Tomorrow, ArtMoscow will kick off its 16th edition, quite a feat for a fair whose death knell has sounded more than once. The most recent of these tolls came with the announcement that Sergey Skaterschikov had bought the struggling VIENNAFAIR and was determined to pump it with Russian reserves, including art-director-extraordinaire Christina Steinbrecher, whose efforts at revitalizing last year’s ArtMoscow seemed to be the only hope the fair had. To add insult to injury, the fairs were scheduled for the exact same time, meaning the few Russian collectors had no choice but to pick teams.
In Steinbrecher’s absence, ArtMoscow has done what it could. Last week, expert committee member Katya Iragui sent an impassioned letter to the Moscow art community, reminding them about the power of patronage in times of social uprising. “It is the right moment to support Russian contemporary art if we want to see our country integrated into the global cultural community and art space. Our city needs to have a high quality contemporary art fair.”
It’s been a tough year for the Moscow art world, with three of the major galleries – Aidan, Marat Guelman and XL – restructuring as non-profits. Of the major galleries that remain – including heavyweight Regina and trend-setter Paperworks – only Triumph Gallery will be participating in the fair. While this would normally be a tremendous setback, ArtMoscow has filled these gaps with an unexpected international showing, with galleries from Havana and Tokyo, and most intriguingly, three galleries from Tehran: Ariana Art, Assar Art Gallery, and Tirgun Image Works.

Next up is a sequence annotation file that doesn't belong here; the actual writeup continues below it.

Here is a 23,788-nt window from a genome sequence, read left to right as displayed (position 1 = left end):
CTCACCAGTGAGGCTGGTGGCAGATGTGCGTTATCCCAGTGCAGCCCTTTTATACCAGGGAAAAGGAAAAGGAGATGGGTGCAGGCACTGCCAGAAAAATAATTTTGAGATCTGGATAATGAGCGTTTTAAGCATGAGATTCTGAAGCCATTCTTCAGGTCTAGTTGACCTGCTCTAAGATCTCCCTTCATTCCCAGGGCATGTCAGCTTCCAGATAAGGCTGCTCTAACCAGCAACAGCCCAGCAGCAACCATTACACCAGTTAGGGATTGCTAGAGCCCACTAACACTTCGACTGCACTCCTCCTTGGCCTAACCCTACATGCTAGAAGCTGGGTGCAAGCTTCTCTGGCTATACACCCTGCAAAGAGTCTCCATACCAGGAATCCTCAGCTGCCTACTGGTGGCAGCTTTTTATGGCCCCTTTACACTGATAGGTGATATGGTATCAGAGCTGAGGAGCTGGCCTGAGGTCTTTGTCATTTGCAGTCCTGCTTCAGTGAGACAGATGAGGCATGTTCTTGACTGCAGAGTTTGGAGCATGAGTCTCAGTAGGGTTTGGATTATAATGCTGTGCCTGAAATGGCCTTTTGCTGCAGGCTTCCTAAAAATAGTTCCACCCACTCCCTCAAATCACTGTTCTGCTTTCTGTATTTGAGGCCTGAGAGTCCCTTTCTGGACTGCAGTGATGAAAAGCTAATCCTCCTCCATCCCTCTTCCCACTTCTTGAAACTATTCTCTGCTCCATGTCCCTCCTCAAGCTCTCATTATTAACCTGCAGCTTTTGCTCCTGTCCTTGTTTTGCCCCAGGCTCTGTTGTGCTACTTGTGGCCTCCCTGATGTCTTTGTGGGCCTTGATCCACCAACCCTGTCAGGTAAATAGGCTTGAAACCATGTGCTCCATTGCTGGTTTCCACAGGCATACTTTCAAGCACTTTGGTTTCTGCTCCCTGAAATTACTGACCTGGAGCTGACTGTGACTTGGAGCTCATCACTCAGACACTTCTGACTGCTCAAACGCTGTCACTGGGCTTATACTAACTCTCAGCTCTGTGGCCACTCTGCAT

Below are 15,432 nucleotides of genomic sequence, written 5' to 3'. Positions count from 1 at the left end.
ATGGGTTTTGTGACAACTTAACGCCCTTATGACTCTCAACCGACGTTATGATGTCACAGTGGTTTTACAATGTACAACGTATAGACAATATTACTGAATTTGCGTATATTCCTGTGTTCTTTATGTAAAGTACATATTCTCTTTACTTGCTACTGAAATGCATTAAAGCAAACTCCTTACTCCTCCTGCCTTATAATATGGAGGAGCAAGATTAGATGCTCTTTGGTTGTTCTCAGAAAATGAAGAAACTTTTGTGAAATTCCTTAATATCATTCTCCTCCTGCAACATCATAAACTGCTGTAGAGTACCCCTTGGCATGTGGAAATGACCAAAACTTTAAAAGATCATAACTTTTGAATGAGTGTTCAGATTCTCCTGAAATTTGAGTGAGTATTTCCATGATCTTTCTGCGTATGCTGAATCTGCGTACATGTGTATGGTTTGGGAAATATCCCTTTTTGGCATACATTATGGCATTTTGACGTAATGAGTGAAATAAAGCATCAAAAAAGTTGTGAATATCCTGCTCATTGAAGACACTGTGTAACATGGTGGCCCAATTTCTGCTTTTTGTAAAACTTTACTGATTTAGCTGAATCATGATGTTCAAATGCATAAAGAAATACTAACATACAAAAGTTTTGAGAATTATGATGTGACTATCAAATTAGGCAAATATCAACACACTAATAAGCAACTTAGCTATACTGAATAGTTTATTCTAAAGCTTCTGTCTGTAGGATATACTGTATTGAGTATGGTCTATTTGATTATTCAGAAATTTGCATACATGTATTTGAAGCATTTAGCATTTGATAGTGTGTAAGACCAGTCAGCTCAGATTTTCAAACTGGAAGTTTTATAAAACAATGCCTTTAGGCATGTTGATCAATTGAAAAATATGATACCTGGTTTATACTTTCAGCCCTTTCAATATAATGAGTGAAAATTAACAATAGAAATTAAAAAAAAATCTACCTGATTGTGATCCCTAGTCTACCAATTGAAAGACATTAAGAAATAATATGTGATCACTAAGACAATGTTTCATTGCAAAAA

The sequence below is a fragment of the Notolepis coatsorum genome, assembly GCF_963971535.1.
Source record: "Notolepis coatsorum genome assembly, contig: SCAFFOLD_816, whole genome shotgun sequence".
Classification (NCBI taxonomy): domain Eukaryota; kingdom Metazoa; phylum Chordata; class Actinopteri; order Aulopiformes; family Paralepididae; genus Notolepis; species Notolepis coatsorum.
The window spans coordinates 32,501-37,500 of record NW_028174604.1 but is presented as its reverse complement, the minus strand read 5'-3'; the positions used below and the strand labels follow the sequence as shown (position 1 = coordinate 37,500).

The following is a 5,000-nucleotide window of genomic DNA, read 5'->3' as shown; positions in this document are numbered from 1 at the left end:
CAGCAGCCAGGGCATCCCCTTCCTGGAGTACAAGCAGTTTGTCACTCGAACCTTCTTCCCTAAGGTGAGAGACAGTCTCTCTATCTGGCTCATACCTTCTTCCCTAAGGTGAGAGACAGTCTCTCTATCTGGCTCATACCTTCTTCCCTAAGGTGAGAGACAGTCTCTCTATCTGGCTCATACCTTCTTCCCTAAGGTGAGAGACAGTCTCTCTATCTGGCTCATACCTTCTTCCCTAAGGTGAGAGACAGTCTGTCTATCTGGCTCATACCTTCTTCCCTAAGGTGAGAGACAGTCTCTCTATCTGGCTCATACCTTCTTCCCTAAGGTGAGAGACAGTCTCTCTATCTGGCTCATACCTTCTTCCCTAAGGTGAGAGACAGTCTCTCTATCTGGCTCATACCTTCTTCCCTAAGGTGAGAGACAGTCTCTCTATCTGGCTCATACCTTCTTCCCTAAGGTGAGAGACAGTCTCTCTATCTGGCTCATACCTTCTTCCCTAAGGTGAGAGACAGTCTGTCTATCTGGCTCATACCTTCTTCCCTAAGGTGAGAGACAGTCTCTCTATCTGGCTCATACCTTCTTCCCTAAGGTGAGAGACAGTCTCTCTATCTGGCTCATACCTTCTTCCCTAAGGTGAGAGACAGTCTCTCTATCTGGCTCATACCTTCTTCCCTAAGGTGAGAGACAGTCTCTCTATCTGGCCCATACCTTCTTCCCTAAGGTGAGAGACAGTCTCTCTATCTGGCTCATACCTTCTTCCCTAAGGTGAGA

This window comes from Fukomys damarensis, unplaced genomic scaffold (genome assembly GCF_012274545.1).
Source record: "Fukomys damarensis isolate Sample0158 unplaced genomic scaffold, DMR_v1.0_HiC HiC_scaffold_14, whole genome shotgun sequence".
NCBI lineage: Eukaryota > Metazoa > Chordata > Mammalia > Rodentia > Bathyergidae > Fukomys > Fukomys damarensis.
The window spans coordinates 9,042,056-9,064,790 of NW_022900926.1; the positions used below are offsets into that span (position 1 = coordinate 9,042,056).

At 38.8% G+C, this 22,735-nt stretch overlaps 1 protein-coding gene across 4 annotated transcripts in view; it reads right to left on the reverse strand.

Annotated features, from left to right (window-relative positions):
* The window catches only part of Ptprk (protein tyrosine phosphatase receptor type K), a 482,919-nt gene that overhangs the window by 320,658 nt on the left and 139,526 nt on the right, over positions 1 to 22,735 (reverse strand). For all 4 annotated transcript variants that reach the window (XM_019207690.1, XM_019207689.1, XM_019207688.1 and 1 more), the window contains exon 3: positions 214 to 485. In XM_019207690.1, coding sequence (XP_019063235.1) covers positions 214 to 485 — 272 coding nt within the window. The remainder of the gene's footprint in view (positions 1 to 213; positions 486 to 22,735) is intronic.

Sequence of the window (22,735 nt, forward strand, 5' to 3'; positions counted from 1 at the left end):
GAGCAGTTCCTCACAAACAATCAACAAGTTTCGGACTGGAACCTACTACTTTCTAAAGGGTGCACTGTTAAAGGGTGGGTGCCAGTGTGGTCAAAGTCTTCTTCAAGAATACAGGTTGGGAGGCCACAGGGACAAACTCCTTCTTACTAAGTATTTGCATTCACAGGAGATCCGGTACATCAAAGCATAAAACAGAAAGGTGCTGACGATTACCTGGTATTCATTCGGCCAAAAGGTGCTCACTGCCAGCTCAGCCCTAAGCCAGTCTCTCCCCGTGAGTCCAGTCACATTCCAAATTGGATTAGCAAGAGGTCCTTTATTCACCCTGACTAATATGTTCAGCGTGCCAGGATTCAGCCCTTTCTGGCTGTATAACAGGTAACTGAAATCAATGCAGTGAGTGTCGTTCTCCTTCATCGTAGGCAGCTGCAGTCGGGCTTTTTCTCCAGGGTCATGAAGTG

Meanwhile, VIENNAFAIR, under the plucky direction of Steinbrecher and Vita Zaman (a veteran of London’s ibid gallery as well as the blue-chip Pace Gallery), is shaping up to be quite the program. Subtitled “The New Contemporary,” it has all the trappings of an older fair, including a sound program, an Occupy-inspired Fair Camp, and a yoga program led by artist Katya Bochavar.
As for galleries, VIENNAFAIR managed to snag Russian staples like Regina, Triumph, and Marina Gisich, alongside a host of Turkish galleries, including Rodeo, NON and Rampa. If that alone were not enough of the draw, the fair’s poster features full length portraits of its two comely co-directors. (“Just in case anyone doubted this was a Russian project,” a Vienna-based critic said, rolling her eyes.)
Of course, how this dynamic will play out will only be clear next week. We wish both projects well.
ArtMoscow runs from September 19 – 23 at the Central House of the Artists in Moscow. For more information, check the site.
VIENNAFAIR will run from September 20 – 23 at the Vienna Messe Wien. For more information, check the site.